In goal, the Canadians came in with a planned rotation. They started Carey Price in Game 1. He wasn’t tested much and made a mistake playing a puck behind the net, leading to a goal. They started Roberto Luongo in Game 2. He was tested more, but not much, and let one puck past him that struck iron. What do the Canadians take from that? Babcock said nothing had changed their minds, though he would not reveal who would start against Finland.

On defense, the pairings seem set: Duncan Keith and Shea Weber; Jay Bouwmeester and Alex Pietrangelo; Marc-Edouard Vlasic and Drew Doughty. Hamhuis rotated in as the seventh defenseman in Game 1; Subban did so in Game 2. Subban rotated in on the right side of all three pairs, but Babcock really wanted to see him on the power play and the Canadians got only one power play. So how much evaluation did they get? Did Subban – a high-risk, high-reward player – show Babcock enough to earn his trust defensively?

“Subban can pass the puck,” Babcock said. “It’s unbelievable some of the things he can do. In saying all that, when we look at our group today, we’ll be looking at what you can do with the puck and what you can do without the puck.”

The real dilemmas are up front. Babcock said the best line in Game 1 was the so-called fourth line of Jamie Benn, John Tavares and Patrice Bergeron. He raved about Benn. He said the best line in Game 2 was what could be called the third line: Patrick Marleau, Jonathan Toews and Rick Nash. “So one and two are due,” he said.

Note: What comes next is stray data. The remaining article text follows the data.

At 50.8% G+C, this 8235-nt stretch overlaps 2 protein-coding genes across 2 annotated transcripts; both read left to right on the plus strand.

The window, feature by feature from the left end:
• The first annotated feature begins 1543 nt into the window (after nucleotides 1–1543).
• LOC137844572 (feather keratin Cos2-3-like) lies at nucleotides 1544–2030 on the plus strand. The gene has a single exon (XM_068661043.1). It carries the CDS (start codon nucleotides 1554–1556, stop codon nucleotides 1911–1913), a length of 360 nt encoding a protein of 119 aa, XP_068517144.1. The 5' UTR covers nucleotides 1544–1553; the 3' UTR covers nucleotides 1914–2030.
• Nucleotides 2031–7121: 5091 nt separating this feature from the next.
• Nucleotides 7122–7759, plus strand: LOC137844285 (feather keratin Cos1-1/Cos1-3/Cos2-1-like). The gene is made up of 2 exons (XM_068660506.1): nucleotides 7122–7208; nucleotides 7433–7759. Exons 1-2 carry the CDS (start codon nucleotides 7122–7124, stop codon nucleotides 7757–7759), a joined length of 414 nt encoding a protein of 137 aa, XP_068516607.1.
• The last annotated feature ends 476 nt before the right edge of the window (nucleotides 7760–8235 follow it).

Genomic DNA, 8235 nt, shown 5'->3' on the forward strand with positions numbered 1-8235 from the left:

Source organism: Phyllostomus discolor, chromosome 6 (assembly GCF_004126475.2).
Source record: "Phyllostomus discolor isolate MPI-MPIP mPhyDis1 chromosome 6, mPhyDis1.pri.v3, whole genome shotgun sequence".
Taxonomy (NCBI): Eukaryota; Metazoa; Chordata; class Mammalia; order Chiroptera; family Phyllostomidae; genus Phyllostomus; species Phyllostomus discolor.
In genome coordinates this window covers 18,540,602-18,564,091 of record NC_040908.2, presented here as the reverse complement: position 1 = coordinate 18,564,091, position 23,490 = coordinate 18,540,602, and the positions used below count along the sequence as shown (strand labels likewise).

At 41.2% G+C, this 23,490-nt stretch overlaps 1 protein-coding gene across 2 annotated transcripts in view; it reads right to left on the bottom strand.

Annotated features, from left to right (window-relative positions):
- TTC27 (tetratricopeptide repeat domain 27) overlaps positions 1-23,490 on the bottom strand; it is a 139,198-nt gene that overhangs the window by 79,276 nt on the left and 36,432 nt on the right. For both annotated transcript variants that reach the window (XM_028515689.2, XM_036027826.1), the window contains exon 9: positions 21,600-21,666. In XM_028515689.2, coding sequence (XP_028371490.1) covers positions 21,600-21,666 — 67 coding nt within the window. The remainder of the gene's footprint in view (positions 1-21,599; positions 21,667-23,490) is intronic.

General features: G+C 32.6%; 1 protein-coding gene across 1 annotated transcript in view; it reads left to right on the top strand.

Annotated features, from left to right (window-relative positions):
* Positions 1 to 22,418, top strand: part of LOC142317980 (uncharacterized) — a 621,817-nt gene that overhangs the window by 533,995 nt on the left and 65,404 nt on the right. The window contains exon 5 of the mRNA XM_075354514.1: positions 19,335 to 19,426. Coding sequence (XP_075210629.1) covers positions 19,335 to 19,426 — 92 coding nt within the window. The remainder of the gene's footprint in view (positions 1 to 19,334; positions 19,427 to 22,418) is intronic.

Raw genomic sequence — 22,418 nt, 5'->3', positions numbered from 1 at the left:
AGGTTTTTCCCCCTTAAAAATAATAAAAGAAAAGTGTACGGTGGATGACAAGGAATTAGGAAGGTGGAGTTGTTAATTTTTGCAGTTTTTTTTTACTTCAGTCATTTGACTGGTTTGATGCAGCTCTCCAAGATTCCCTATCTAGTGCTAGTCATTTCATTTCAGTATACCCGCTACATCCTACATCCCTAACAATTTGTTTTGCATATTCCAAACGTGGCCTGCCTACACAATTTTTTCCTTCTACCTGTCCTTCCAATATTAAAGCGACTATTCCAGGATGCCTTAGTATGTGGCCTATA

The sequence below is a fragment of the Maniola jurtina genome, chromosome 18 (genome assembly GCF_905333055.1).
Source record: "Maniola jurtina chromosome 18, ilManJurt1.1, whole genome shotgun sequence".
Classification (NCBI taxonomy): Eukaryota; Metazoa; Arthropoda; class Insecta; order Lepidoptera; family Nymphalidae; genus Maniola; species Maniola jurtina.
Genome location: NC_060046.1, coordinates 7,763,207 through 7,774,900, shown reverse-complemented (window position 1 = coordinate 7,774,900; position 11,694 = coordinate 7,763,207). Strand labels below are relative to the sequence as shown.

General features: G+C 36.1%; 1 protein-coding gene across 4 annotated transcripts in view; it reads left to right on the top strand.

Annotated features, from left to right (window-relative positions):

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Marleau played with Ryan Getzlaf and Corey Perry in Game 1; Matt Duchene did in Game 2. Chris Kunitz stayed with Sidney Crosby for both games, but Jeff Carter played the right wing in Game 1 and St. Louis did in Game 2, for the most part. Here’s how nuts it is: Carter went from the first line to being the 13th forward in Game 2, and he played only 8:46 according to the scoresheet, and he coughed up a puck, took a penalty and scored three garbage goals for a natural hat trick. How do you read that?

The juiciest issue is who will play with Crosby. Kunitz has great chemistry with Crosby with the Pittsburgh Penguins, but it hasn’t shown in the Olympics through two games. Will Babcock stay patient and trust they will produce? Does he want to keep left wing stable because he hasn’t settled on a right wing? Will he scratch Kunitz and try something else – maybe Tavares on the left with St. Louis on the right? Hard to tell.

“The first line in the last two games has generated a ton of scoring chances – point-blankers,” Babcock said. “They haven’t gone in. So do we worry that much about that, or do we just know good players score in the end?”

Asked if he was seeing the benefit of Kunitz and Crosby’s NHL chemistry, Babcock said: “Well, I guess, from a purely statistical point of view, you’d say no. From the way they play, I think so. I think they do a lot of good things together.”

Babcock also wondered about breaking up a good line to help another.

But all that said, he kept coming back to the idea of building the best team, and he teased reporters when asked about Benn, Tavares and Bergeron. “They were good and we didn’t want to break them up, but that’s probably why I’ll break them up tomorrow,” he said with a wink.

Who knows what Babcock will do? Who knows what the right lineup is – or if there is one right lineup? His advantage and the agony is this. “No one’s done anything wrong,” he said. “Everyone’s played hard. They’re all very good players. Every guy would like to play more.” Yet he has to decide who plays and how much, and he has to do it fast, and all that rides on it is the passion of a nation.